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Smart Growth: The Future of the American Metropolis? By Bruce Katz. (The London School of Economics, Centre for Analysis of Social Exclusion, London, Great Britain) 2002. 36 p.

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["This essay reviews the current state of smart-growth and metropolitan thinking in the United States.... It describes how current government policies facilitate the excessive decentralization of people and jobs and how smart-growth reforms are being enacted, particularly at the state level, to shape new, more urban-friendly, growth patterns. The review concludes by identifying the key challenges the smart-growth movement needs to address if it is going to succeed in shaping sustainable metropolitan communities." The Brookings Institution's Moving Ideas Listserv (November 6, 2002).]

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Smart Growth Strategy: Shaping the Future of the Nine-County Bay Area: Final Report. By The Regional Livibility Footprint Project, Association of Bay Area Governments. (The Association, Oakland, California) October 17, 2002. 35 p.

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["The Smart Growth Strategy/Regional Livability Footprint Project aims to change the underlying fiscal and regulatory structure that is at the root of current growth patterns.... Examples of how current growth patterns can change and how regional agencies and state and federal governments can support more sustainable land-use decisions constitute the heart of this report."]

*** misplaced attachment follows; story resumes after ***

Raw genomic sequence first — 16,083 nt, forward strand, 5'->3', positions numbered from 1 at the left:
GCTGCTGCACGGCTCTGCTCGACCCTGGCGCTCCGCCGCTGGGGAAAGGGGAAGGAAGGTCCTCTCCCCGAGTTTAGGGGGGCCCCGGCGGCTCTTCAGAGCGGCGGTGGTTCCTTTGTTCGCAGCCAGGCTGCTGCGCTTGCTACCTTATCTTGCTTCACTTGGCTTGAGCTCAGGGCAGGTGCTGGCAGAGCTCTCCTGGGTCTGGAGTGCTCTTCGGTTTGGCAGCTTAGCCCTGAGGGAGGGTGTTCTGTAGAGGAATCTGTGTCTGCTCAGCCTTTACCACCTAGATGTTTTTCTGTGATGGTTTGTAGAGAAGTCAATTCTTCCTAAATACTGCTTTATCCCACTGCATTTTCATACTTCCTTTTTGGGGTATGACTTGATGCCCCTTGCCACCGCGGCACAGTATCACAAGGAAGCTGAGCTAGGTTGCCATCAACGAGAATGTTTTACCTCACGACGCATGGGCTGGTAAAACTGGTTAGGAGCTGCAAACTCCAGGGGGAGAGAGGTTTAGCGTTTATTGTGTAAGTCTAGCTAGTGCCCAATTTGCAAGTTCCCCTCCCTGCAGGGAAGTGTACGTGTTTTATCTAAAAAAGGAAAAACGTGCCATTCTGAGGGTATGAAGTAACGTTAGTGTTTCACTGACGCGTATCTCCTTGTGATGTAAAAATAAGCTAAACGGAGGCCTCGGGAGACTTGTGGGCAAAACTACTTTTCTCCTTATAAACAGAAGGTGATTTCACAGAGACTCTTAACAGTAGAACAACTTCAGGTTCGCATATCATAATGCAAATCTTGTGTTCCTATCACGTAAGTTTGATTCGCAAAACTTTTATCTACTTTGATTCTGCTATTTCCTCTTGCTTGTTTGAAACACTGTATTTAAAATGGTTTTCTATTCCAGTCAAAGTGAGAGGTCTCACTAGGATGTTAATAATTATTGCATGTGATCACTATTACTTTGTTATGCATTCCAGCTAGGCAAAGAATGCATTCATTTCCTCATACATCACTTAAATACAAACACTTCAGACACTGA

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Special Survey on Land Use. By Mark Baldassare, Public Policy Institute of California. (The Institute, San Francisco, California) November 2002. 29 p.

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["For the second straight year, an overwhelming number of Californians told pollsters they prefer to drive alone to work and live in a single-family home.... Advocates of more mixed development say Californians haven't seen enough good examples of compact urban living that emphasizes walking over driving.... Home builders say the survey bolsters their arguments against local and state moves to push most new development into older cities." San Jose Mercury News (November 14, 2002) A21.]

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"Herbicides: Feminization of Male Frogs in the Wild." By Tyrone Hayes and others. IN: Nature, vol. 419, no. 6910 (October 31, 2002) pp. 895.

["The most widely used pesticide in the United States appears to be causing developmental defects in a common Midwestern frog according to a study.... The researchers say they found high numbers of feminized male frogs in watersheds even slightly contaminated with altazine.... [Researchers] speculate that lower doses of the chemical may actually be more harmful that higher doses. Heavy exposure may trigger biological defenses ... that allow the frogs to adapt, and in some cases thrive in watersheds contaminated with concentrated farm runoff." San Francisco Chronicle (October 31, 2002) A2.]